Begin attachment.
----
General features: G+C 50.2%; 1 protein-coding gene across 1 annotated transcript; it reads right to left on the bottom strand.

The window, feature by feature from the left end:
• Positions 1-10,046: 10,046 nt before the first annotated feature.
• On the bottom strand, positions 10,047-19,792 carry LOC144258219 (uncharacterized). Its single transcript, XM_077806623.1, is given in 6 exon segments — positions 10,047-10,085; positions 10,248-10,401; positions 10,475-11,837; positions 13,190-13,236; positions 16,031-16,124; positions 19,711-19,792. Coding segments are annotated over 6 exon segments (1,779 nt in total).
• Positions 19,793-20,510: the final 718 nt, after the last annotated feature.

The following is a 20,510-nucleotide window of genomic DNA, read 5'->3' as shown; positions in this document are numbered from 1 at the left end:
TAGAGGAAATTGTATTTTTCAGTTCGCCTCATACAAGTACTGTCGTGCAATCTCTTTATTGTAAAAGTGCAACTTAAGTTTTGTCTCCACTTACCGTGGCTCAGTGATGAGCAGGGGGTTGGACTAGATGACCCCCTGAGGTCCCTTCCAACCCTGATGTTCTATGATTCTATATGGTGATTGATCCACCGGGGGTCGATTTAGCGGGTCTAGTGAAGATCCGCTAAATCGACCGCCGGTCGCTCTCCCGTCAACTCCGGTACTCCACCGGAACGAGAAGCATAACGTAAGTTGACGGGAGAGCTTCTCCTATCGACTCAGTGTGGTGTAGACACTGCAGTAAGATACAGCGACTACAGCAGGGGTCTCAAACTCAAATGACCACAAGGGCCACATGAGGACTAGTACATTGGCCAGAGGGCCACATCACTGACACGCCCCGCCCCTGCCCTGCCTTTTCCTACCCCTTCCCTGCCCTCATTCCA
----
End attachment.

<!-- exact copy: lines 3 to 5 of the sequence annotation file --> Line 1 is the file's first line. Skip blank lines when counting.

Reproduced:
• Positions 1-10,046: 10,046 nt before the first annotated feature.
• On the bottom strand, positions 10,047-19,792 carry LOC144258219 (uncharacterized). Its single transcript, XM_077806623.1, is given in 6 exon segments — positions 10,047-10,085; positions 10,248-10,401; positions 10,475-11,837; positions 13,190-13,236; positions 16,031-16,124; positions 19,711-19,792. Coding segments are annotated over 6 exon segments (1,779 nt in total).
• Positions 19,793-20,510: the final 718 nt, after the last annotated feature.